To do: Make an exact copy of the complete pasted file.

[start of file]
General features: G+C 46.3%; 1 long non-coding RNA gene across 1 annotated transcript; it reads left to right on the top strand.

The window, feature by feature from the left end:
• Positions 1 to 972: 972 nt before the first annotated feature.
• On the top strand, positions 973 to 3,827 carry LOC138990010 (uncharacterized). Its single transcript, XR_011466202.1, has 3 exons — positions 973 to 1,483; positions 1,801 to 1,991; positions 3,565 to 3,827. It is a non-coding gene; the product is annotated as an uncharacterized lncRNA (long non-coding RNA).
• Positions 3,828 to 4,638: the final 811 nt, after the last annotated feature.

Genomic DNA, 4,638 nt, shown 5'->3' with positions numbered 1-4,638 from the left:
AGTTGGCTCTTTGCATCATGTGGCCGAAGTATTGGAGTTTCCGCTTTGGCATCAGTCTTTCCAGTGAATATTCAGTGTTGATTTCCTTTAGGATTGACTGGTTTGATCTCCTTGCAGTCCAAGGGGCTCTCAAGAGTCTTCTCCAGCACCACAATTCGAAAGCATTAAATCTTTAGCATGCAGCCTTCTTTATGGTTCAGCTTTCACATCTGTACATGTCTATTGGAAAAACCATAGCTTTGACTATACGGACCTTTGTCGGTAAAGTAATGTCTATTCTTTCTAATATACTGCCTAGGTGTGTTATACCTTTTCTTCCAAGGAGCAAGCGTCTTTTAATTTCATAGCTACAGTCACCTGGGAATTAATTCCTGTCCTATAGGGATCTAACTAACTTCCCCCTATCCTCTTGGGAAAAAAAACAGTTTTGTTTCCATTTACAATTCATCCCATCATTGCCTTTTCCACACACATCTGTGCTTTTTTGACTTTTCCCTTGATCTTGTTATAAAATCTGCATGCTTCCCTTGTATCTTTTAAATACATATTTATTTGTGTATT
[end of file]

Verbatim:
General features: G+C 46.3%; 1 long non-coding RNA gene across 1 annotated transcript; it reads left to right on the top strand.

The window, feature by feature from the left end:
• Positions 1 to 972: 972 nt before the first annotated feature.
• On the top strand, positions 973 to 3,827 carry LOC138990010 (uncharacterized). Its single transcript, XR_011466202.1, has 3 exons — positions 973 to 1,483; positions 1,801 to 1,991; positions 3,565 to 3,827. It is a non-coding gene; the product is annotated as an uncharacterized lncRNA (long non-coding RNA).
• Positions 3,828 to 4,638: the final 811 nt, after the last annotated feature.

Genomic DNA, 4,638 nt, shown 5'->3' with positions numbered 1-4,638 from the left:
AGTTGGCTCTTTGCATCATGTGGCCGAAGTATTGGAGTTTCCGCTTTGGCATCAGTCTTTCCAGTGAATATTCAGTGTTGATTTCCTTTAGGATTGACTGGTTTGATCTCCTTGCAGTCCAAGGGGCTCTCAAGAGTCTTCTCCAGCACCACAATTCGAAAGCATTAAATCTTTAGCATGCAGCCTTCTTTATGGTTCAGCTTTCACATCTGTACATGTCTATTGGAAAAACCATAGCTTTGACTATACGGACCTTTGTCGGTAAAGTAATGTCTATTCTTTCTAATATACTGCCTAGGTGTGTTATACCTTTTCTTCCAAGGAGCAAGCGTCTTTTAATTTCATAGCTACAGTCACCTGGGAATTAATTCCTGTCCTATAGGGATCTAACTAACTTCCCCCTATCCTCTTGGGAAAAAAAACAGTTTTGTTTCCATTTACAATTCATCCCATCATTGCCTTTTCCACACACATCTGTGCTTTTTTGACTTTTCCCTTGATCTTGTTATAAAATCTGCATGCTTCCCTTGTATCTTTTAAATACATATTTATTTGTGTATT